THE NEW YEAR brings with it congressional midterm elections. Here is an issue that should be a real political gift to the opposition party -- the colossal Medicare drug-benefit mess.
It was clear back in 2003, when the Bush administration rammed this bill through the Republican Congress, that the purpose was not to devise an affordable prescription drug program for seniors. Rather the administration wanted to help two friendly industries, the pharmaceutical companies and the HMOs, and to get bragging rights for the 2004 election that President Bush had helped seniors. Few voters would grasp just how bad the law was, since its effective date was deliberately put off until 2006.
Now, as the year of reckoning arrives, the true cynicism of Bush's program is becoming evident to each senior citizen (or adult child of senior citizen) who attempts to fathom what Bush and the industry lobbyists wrought.
For starters, coverage is woefully inadequate. You pay a $250 deductible and then a 25 percent copay on the first $2,250 of drug benefits each year, plus roughly another $450 a year in premiums. So if your prescriptions cost $2,250 a year, or about $190 a month, you pay $1,200 a year all told and the plan pays just $1,050.
That's pretty shabby. But then, the truly bizarre feature of the plan kicks in. Coverage simply disappears for the next $2,850 in drug expenses and only picks up again when you have incurred a total of $5,100 in prescription costs. This is the infamous ''hole in the doughnut."
A great many seniors will never get the coverage because the plan is a bad bargain, and they just won't sign up. Of if they do sign up, they will run out of the ability to pay enough out of pocket before qualifying for needed benefits. Even with these disgracefully skimpy benefits, the plan is expected to add over half a trillion dollars to the federal budget over the next decade.
Why would anyone have designed such an insane program?
Because the political purpose was never to deliver good benefits. One administration goal, running the program through the private insurance industry, conflicted with the imperative of a clear, cost-effective plan. Seniors must evaluate innumerable competing private plans, each with subtle differences in costs and benefits that make an impenetrable program even less fathomable, and raise total costs because each of these private plans tacks on a profit. This was a case of privatizing something done far more efficiently through a direct government program.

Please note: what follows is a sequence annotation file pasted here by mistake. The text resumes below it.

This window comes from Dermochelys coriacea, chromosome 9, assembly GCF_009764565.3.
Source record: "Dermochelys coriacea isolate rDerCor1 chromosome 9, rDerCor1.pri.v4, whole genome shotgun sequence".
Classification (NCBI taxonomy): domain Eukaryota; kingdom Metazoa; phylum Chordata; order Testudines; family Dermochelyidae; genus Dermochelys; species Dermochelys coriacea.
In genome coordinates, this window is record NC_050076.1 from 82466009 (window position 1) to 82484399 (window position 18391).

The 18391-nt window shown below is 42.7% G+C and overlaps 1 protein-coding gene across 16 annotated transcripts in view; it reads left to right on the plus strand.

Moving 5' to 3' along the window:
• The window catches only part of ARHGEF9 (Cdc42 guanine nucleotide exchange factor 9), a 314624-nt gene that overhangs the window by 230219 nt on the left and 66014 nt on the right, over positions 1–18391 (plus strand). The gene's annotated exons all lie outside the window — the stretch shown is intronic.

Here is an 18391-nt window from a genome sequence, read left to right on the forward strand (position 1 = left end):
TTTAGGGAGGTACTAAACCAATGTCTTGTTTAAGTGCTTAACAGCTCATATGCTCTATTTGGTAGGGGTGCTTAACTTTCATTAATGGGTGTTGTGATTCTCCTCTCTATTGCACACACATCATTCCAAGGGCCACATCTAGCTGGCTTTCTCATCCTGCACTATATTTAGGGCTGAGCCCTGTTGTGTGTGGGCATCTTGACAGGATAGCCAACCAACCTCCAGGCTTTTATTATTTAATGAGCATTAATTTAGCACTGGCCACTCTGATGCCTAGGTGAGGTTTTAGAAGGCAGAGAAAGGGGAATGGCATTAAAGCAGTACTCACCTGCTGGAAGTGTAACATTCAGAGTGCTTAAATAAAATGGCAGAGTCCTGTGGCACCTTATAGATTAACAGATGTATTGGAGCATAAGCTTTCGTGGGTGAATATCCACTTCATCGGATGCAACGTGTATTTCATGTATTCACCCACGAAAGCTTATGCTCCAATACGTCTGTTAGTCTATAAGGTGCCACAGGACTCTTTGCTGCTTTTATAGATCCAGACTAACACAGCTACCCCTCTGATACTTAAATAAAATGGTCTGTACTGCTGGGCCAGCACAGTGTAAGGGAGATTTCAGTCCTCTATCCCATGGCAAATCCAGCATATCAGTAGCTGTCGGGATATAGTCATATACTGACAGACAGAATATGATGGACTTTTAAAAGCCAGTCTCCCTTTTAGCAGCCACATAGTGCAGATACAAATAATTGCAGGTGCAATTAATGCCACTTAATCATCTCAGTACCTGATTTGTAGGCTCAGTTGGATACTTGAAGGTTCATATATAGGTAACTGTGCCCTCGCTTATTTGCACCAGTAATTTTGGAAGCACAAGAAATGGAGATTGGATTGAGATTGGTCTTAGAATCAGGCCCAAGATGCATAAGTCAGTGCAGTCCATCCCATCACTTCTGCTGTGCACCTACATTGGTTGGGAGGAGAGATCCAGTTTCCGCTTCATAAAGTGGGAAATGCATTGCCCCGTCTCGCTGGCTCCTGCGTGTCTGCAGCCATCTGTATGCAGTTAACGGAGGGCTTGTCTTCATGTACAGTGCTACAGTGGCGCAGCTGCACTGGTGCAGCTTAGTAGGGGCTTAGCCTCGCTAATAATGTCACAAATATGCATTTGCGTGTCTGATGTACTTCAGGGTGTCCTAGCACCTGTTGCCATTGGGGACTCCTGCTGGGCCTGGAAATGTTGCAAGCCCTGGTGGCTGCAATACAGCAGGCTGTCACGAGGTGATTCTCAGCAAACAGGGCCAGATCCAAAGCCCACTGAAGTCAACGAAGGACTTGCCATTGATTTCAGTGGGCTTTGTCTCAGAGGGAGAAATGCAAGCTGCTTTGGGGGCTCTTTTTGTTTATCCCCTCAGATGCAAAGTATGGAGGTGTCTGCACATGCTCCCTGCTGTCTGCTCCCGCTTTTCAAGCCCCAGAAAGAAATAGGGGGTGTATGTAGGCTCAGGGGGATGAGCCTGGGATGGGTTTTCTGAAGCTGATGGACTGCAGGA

The second administration goal, fattening the drug industry, led to a provision explicitly prohibiting the government from negotiating bulk price discounts from drug companies, as the veterans hospitals do. As a result, according to a study by Families USA, drug prices obtained by the US Department of Veterans Affairs are about 48 percent less on average than those expected to be charged to people enrolled in the Medicare drug program. Among the 20 most widely prescribed drugs for seniors, for instance, a year's supply of Protonix (for ulcers) costs the VA $253, but the seniors in the Bush Medicare program, which prohibits such bulk discounts, pay a sticker price of $1,080. That will give you ulcers! A year of Zocor, the cholesterol-reducing drug, costs the VA $251. Seniors in Bush's drug plan get whacked for $1,323.
It was these inflated costs that necessitated some gimmick to keep down the overall cost to taxpayers. Hence the notorious doughnut hole.
If the Democrats have the moxie and the wit, they should propose a straightforward fix, take it to the country in the 2006 elections, and dare Republicans to oppose it:
First, get rid of the costly crazy-quilt of private programs and bring the ''Medicare" drug program back into public Medicare.
Second, allow Medicare to negotiate bulk discounts the way the VA does.
Third, get rid of the doughnut hole, and design a simplified benefit structure with modest copays and then 100 percent coverage after a set annual cap on out-of-pocket costs.
Finally, if the savings from the bulk price discounts are not quite sufficient to cover the costs of filling in the doughnut hole, take back a little of Bush's tax cuts to the richest 1 percent.
This debate will also remind voters of a useful meta-lesson: A party whose mantra is to hate government, and that sees government mainly as a vehicle for rewarding special-interest allies rather than serving ordinary citizens, can never be trusted to run government competently.
A happier New Year to all.
Robert Kuttner is co-editor of The American Prospect. His column appears regularly in the Globe.